7th Circuit Affirms Summary Judgment on Section 1981 Employment Discrimination and Retaliation Claims

On June 19, 2018, the 7th Circuit affirmed an order of summary judgment in favor of a defendant employer in a federal lawsuit in which the plaintiff, former employee alleged that the defendant laid him off and failed to rehire him because of his race and in retaliation for his EEOC charge.  Oliver v. Joint Logistics Managers, Inc., No. 17-1633 (7th Cir. 6/19/2018).  The plaintiff sued his former employer under Section 1981 of the Civil Rights Act of 1866, alleging that it discriminated against him when it laid him off and when it hired another applicant to fill an open position.  He also alleged that the employer retaliated against him because he filed a charge of discrimination with the EEOC.  The 7th Circuit concluded that the plaintiff failed to present essential evidence in support of each of his claims.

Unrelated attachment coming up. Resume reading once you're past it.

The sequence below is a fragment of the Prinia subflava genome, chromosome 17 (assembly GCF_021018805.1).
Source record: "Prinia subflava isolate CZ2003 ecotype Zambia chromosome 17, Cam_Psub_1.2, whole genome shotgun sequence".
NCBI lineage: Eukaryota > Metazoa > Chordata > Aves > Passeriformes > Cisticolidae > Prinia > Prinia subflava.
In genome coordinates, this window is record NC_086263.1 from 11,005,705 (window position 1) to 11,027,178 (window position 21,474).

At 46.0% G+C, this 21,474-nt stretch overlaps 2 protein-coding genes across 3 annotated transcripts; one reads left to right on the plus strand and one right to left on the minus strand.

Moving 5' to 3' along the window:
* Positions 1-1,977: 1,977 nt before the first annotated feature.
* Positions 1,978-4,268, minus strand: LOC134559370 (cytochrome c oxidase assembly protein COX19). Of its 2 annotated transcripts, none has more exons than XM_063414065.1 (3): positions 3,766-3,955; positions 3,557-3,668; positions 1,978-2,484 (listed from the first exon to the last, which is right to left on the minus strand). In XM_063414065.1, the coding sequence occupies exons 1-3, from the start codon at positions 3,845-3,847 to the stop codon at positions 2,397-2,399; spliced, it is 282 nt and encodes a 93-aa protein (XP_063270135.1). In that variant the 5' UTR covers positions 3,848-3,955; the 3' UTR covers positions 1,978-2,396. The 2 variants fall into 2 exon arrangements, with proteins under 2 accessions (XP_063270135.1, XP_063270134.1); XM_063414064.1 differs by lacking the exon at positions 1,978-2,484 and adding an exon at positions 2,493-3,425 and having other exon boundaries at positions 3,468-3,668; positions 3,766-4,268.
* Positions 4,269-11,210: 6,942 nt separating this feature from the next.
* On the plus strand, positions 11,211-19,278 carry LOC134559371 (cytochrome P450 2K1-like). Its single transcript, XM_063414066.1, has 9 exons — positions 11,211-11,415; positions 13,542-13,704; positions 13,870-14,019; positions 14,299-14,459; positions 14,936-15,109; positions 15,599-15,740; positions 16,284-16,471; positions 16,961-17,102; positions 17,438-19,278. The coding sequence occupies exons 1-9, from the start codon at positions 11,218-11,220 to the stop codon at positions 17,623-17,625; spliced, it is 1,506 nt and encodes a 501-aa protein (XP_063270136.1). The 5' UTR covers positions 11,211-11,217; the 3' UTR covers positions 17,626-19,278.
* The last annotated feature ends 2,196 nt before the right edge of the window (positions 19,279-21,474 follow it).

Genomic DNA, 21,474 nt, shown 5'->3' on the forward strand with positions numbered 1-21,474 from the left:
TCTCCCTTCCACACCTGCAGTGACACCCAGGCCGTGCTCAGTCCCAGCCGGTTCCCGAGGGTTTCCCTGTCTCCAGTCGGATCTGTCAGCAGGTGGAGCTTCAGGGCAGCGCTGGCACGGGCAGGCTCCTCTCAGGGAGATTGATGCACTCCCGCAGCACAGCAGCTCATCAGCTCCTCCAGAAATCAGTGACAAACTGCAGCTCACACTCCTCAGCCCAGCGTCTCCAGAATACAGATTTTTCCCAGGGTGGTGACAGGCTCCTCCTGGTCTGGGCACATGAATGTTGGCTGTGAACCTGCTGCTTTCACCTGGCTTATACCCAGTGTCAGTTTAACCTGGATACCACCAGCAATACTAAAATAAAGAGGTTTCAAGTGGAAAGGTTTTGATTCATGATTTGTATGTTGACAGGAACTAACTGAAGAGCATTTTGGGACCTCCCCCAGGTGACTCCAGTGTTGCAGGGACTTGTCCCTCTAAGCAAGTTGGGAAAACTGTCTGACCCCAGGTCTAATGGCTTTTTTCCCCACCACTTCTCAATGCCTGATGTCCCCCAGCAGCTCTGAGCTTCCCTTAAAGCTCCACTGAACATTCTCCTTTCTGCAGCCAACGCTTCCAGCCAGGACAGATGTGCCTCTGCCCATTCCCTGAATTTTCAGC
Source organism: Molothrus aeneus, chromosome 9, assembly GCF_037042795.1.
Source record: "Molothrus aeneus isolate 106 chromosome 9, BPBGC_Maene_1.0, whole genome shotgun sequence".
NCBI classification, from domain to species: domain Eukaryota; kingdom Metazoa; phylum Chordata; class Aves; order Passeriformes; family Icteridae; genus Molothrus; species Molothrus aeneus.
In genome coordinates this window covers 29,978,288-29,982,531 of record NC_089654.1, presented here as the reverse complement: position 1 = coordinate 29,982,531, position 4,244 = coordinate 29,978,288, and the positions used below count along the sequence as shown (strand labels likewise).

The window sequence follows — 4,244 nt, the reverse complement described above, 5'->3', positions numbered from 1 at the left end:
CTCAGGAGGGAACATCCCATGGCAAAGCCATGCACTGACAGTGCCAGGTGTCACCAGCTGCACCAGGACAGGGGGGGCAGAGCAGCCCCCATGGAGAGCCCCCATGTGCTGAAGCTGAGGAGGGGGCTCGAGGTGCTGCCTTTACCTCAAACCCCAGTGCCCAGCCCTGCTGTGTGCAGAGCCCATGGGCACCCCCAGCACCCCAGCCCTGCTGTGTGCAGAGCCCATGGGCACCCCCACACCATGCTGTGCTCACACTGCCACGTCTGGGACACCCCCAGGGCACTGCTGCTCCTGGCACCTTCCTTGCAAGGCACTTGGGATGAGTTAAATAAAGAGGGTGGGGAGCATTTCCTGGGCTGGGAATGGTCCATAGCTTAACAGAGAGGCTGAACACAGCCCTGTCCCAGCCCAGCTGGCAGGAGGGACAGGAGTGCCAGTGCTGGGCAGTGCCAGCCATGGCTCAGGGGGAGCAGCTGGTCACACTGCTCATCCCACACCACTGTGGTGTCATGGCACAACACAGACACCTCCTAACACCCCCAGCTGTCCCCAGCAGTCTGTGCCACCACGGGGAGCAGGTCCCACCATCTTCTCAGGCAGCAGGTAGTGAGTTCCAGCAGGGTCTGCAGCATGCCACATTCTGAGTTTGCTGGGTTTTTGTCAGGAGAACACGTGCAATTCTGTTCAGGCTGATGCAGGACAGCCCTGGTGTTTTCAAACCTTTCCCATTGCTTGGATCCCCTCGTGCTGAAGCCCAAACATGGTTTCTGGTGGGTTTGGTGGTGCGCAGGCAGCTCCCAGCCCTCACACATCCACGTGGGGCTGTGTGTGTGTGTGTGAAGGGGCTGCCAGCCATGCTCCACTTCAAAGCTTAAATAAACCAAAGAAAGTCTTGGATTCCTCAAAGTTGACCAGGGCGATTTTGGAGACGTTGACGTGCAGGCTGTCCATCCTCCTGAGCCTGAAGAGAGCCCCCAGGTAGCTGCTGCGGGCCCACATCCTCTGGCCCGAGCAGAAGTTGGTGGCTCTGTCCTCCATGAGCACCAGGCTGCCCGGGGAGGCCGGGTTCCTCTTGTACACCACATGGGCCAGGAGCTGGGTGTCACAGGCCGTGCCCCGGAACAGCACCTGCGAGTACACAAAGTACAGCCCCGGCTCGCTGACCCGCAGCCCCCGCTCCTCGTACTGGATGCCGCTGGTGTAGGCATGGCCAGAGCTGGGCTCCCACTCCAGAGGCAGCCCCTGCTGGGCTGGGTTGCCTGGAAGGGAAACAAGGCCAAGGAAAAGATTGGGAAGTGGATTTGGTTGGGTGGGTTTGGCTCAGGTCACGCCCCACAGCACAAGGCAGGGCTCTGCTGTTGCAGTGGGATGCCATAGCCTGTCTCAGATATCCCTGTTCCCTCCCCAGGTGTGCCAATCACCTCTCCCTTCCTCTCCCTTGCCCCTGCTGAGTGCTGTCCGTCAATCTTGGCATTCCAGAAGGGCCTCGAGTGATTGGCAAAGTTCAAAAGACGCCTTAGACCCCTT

The plaintiff is an African-American who was hired by the defendant as a truck driver.  He alleged that the defendant discriminated against him when it laid him off from its transportation unit and when it did not hire him for a mechanic position that was posted.  He also alleged that the defendant retaliated against him by not hiring him for mechanic positions that had opened after he filed his EEOC charge.  Section 1981 of the Civil Rights Act of 1866 protects the rights of all persons to make and enforce contracts regardless of race.  To survive summary judgment on a Section 1981 discrimination claim, a plaintiff must either provide enough evidence to permit a reasonable factfinder to conclude that the plaintiff's race caused the discharge or other adverse employment action, or employ the burden-shifting framework in McDonnell Douglas Corp. v. Green.  The plaintiff could not establish a prima facie case that he was laid off because of his race.  He presented no adequate comparator employees who were treated more favorably.  The only potential comparators he offered had more seniority than him under the defendant's system; and since seniority was the only factor the defendant considered when reducing its workforce, the more senior comparators were not similarly situated.  There was no allegation that other factors influenced the layoffs.  The plaintiff also failed to demonstrate that the defendant hid a discriminatory motive when it failed to hire him for the mechanic position and instead hired a white employee with equal seniority.  To establish a prima facie case of discrimination in the failure-to-hire context, a plaintiff must demonstrate that: (1) he was a member of a protected class; (2) he was qualified for and applied to an open position; (3) he was rejected; and (4) the employer filled the position by hiring someone outside the protected class, or left the position open.  The defendant claimed that it did not hire the plaintiff because it believed that the other job candidate was more qualified.  As long as the employer can point to reasonably specific facts that explain how it formed its opinion, it has met its burden to offer a legitimate, nondiscriminatory reason for the adverse job action, in this case, for not hiring the plaintiff.  The burden then shifts to the plaintiff to demonstrate that the employer's proffered reason was pretext to mask an unlawful discriminatory motive.  To survive summary judgment on the issue of pretext, a plaintiff need only offer evidence that supports an inference that the employer's proffered nondiscriminatory reason for its adverse job action was dishonest.  However, the plaintiff failed to offer any evidence or argument on pretext.  The plaintiff's retaliatory failure-to-hire claim also failed.  To establish an adverse employment action in the failure-to-hire context, a plaintiff must prove that: (1) he engaged in statutorily protected activity; (2) applied and had the technical qualifications required for the position; (3) was not hired for the position; and (4) a similarly situated individual who did not engage in protected activity was hired for the position.  The plaintiff's retaliation claim was doomed because he could not demonstrate that he suffered an adverse employment action, since he never applied for or showed any interest in the subject positions that opened after he filed his EEOC charge.